by Larry Jones
By far the most notable event occurred when Leonid Hurwicz, who had been on the faculty since 1951, was awarded the Nobel Memorial Prize in Economics for his work on mechanism design in October 2007. He became the first sitting University of Minnesota faculty member ever to be honored in this way. He shared the prize with two long-term friends of the department, Eric Maskin (Princeton) and Roger Myerson (University of Chicago). His pathbreaking work has changed the way economists think about the problem of designing institutions in order to achieve socially desirable goals.
In addition to his research contributions, Leo played a preeminent role in shaping the department over the years. His impact cannot be overestimated. It was in large measure through Leo’s guidance that the department became the world-class institution that it is today. It was under his hand that the great groups in theory, macroeconomics, and econometrics were developed.
As you can imagine, the award was accompanied by many celebrations — luncheons, dinners, and receptions. It was heartening to see how many friends of both Leo and the department came together for these events. They shared their stories of times with Leo with an affection that was truly touching. It was also accompanied by the announcement of a graduate student fellowship named in Leo’s honor, and the outpouring of support that came along with this was moving. Grief cast a shadow over our celebrations when Leo passed away in June, but his legacy endures in the department and in the field of economics.
The second big event of the year was the arrival of a new generation of faculty members — five are the senior level (Kim Sau Chung, Ichiro Obara, Amil Petrin, Chris Phelan, and José Víctor Ríos-Rull) and five at the junior level (Fatih Guvenen, Kyoo il Kim, Minjung Park, David Rahman, and Itai Sher). This influx of new blood has already added to the buzz in the department as they bring their energy and excitement about economics along with their individual approaches to research and teaching. We all look forward to their help in determining the future course of the department.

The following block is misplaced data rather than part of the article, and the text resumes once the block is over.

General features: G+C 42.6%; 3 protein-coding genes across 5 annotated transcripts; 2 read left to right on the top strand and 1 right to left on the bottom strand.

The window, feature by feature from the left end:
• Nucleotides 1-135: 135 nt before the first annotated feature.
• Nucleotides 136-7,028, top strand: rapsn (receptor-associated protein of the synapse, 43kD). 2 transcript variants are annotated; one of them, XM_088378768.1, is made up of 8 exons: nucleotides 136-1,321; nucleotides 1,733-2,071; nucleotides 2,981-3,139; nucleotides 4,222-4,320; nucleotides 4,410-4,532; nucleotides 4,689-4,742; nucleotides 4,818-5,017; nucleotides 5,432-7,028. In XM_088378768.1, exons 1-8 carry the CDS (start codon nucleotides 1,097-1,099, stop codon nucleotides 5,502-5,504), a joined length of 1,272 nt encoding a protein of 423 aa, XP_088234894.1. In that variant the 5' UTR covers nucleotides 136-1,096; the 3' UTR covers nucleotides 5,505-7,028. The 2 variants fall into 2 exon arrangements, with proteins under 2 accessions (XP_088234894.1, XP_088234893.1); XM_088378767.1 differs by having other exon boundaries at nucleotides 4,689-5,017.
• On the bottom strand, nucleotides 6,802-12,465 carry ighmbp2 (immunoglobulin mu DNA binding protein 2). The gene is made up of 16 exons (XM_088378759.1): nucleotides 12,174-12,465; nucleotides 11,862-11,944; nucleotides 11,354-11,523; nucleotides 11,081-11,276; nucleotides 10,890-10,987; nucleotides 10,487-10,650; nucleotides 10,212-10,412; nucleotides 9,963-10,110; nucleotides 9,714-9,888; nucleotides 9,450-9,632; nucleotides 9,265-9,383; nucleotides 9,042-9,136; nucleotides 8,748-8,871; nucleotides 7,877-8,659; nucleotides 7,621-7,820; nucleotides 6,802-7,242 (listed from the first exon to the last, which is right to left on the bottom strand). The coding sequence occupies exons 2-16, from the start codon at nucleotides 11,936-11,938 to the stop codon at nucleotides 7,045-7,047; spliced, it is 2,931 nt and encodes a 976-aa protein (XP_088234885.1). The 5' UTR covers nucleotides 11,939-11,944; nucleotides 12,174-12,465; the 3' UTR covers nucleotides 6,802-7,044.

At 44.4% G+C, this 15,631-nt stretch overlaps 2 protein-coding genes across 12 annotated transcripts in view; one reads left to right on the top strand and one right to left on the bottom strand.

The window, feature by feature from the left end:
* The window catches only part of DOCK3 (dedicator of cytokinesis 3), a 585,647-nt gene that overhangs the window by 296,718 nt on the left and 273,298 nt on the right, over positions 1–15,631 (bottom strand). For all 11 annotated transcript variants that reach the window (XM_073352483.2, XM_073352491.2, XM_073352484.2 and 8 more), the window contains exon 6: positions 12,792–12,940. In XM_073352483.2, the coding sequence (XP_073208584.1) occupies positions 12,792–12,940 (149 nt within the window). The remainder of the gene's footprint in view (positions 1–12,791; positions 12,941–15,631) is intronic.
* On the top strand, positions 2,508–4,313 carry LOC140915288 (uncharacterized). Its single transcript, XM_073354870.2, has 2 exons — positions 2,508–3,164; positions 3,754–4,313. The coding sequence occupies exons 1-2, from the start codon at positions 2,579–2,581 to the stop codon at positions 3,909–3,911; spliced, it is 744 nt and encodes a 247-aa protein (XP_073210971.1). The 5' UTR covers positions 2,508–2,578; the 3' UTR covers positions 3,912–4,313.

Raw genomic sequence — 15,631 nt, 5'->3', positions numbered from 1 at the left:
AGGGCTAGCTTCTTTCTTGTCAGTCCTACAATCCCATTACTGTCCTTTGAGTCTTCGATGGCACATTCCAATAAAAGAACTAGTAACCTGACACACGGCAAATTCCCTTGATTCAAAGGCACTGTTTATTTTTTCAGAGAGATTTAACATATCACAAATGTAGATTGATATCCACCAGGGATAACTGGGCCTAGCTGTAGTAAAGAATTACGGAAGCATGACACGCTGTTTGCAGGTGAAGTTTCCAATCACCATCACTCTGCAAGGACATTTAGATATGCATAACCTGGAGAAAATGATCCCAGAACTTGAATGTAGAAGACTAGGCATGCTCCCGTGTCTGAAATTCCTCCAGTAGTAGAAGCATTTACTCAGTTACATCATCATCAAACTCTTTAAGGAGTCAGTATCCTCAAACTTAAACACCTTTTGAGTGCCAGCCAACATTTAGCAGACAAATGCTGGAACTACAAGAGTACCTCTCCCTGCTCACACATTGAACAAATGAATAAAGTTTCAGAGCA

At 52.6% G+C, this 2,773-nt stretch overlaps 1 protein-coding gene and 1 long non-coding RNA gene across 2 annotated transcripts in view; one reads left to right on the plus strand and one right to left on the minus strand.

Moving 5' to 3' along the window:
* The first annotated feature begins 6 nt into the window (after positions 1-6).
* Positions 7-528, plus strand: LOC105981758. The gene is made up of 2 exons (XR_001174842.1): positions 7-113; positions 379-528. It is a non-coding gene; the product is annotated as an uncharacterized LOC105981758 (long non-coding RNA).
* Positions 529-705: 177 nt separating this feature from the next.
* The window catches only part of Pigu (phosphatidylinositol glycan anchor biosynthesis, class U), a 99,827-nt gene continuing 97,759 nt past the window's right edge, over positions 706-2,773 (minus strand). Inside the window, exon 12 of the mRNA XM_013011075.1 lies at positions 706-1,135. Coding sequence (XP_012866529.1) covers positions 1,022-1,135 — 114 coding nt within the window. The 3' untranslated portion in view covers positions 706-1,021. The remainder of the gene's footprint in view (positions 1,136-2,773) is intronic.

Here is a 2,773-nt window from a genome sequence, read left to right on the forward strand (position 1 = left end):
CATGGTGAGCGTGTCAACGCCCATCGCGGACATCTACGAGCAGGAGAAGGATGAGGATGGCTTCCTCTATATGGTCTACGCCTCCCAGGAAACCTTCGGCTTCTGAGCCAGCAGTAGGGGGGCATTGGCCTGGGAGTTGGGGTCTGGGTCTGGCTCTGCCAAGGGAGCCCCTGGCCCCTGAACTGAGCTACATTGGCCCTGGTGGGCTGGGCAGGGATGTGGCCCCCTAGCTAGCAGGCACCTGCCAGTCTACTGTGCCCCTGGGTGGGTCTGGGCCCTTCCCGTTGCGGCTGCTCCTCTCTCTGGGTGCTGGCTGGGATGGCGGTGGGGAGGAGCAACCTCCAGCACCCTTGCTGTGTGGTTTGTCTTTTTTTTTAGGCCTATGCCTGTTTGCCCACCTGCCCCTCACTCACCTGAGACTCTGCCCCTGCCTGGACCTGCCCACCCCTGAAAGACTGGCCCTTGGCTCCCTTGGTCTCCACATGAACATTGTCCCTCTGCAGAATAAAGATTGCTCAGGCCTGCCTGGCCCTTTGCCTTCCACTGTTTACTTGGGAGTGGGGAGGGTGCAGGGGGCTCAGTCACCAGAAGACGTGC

We also moved. An alumnus of the department, Herb Hanson, along with his wife, Bar Hanson, made a generous gift to the University that funded construction of a new building on the West Bank. This is an extension of the Carlson School of Management, connected by one of the skyways that are so well known around Minneapolis. We moved into our new digs — the top two floors of a slick brick and glass building — in May. The move went off without a hitch thanks to the remarkable efforts of the staff. They kicked us out of our offices on a Wednesday and told us not to come back until the following Tuesday. When we did, everything was in place and ready for work to start again!
As in past years, our students keep making us look good. This last year, two notable examples were Michele Tertilt (Ph.D. ’03), an assistant professor at Stanford, who won a prestigious NSF Career Grant, and Mikhail Golosov (Ph.D. ’04), an assistant professor at MIT, who also won an NSF Career Grant and, in addition, was one of eight economists to win a Sloan Foundation Research Fellowship.
I would be remiss if I didn’t thank our outgoing chair, Narayana Kocherlakota, for all of the hard work he did during his term. We all appreciate his tireless efforts over the past years.
Finally, thanks to all of you. The tradition of Minnesota economics can continue only because of your support. If you have any questions or suggestions, feel free to contact me at 612-625-3810.